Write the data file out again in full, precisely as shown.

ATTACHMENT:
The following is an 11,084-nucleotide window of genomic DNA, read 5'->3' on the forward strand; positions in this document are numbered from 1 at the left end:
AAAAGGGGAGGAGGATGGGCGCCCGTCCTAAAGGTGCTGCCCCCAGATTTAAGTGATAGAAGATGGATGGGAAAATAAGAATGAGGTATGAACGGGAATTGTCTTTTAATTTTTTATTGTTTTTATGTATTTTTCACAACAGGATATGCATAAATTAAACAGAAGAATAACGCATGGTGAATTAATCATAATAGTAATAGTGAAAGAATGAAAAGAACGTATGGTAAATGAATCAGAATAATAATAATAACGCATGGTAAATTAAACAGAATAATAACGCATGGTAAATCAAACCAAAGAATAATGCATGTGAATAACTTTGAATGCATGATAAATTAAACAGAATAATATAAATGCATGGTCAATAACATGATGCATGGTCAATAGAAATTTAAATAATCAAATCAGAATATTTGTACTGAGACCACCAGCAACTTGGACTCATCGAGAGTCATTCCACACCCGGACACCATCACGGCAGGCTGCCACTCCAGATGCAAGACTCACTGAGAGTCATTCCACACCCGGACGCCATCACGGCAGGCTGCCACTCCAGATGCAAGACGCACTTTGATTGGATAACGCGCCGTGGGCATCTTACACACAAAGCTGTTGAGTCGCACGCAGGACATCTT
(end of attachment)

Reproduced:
The following is an 11,084-nucleotide window of genomic DNA, read 5'->3' on the forward strand; positions in this document are numbered from 1 at the left end:
AAAAGGGGAGGAGGATGGGCGCCCGTCCTAAAGGTGCTGCCCCCAGATTTAAGTGATAGAAGATGGATGGGAAAATAAGAATGAGGTATGAACGGGAATTGTCTTTTAATTTTTTATTGTTTTTATGTATTTTTCACAACAGGATATGCATAAATTAAACAGAAGAATAACGCATGGTGAATTAATCATAATAGTAATAGTGAAAGAATGAAAAGAACGTATGGTAAATGAATCAGAATAATAATAATAACGCATGGTAAATTAAACAGAATAATAACGCATGGTAAATCAAACCAAAGAATAATGCATGTGAATAACTTTGAATGCATGATAAATTAAACAGAATAATATAAATGCATGGTCAATAACATGATGCATGGTCAATAGAAATTTAAATAATCAAATCAGAATATTTGTACTGAGACCACCAGCAACTTGGACTCATCGAGAGTCATTCCACACCCGGACACCATCACGGCAGGCTGCCACTCCAGATGCAAGACTCACTGAGAGTCATTCCACACCCGGACGCCATCACGGCAGGCTGCCACTCCAGATGCAAGACGCACTTTGATTGGATAACGCGCCGTGGGCATCTTACACACAAAGCTGTTGAGTCGCACGCAGGACATCTT